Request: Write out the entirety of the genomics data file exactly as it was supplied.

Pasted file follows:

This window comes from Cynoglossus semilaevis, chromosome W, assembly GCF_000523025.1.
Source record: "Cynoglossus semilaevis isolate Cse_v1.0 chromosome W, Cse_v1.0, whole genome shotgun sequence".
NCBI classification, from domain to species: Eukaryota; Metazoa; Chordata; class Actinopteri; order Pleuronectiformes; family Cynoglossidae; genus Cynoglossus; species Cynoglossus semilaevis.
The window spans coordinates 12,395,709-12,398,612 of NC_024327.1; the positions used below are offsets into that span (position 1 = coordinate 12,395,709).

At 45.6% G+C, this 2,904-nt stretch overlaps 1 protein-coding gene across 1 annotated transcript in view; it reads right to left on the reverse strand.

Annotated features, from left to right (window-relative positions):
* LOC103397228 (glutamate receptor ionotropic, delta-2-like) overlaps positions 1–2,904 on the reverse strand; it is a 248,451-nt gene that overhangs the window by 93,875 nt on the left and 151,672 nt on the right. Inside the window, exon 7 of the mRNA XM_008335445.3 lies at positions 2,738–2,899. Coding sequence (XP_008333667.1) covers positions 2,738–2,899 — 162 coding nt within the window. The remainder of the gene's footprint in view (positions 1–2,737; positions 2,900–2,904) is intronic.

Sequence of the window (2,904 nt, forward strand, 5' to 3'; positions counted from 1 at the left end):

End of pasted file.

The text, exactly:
This window comes from Cynoglossus semilaevis, chromosome W, assembly GCF_000523025.1.
Source record: "Cynoglossus semilaevis isolate Cse_v1.0 chromosome W, Cse_v1.0, whole genome shotgun sequence".
NCBI classification, from domain to species: Eukaryota; Metazoa; Chordata; class Actinopteri; order Pleuronectiformes; family Cynoglossidae; genus Cynoglossus; species Cynoglossus semilaevis.
The window spans coordinates 12,395,709-12,398,612 of NC_024327.1; the positions used below are offsets into that span (position 1 = coordinate 12,395,709).

At 45.6% G+C, this 2,904-nt stretch overlaps 1 protein-coding gene across 1 annotated transcript in view; it reads right to left on the reverse strand.

Annotated features, from left to right (window-relative positions):
* LOC103397228 (glutamate receptor ionotropic, delta-2-like) overlaps positions 1–2,904 on the reverse strand; it is a 248,451-nt gene that overhangs the window by 93,875 nt on the left and 151,672 nt on the right. Inside the window, exon 7 of the mRNA XM_008335445.3 lies at positions 2,738–2,899. Coding sequence (XP_008333667.1) covers positions 2,738–2,899 — 162 coding nt within the window. The remainder of the gene's footprint in view (positions 1–2,737; positions 2,900–2,904) is intronic.

Sequence of the window (2,904 nt, forward strand, 5' to 3'; positions counted from 1 at the left end):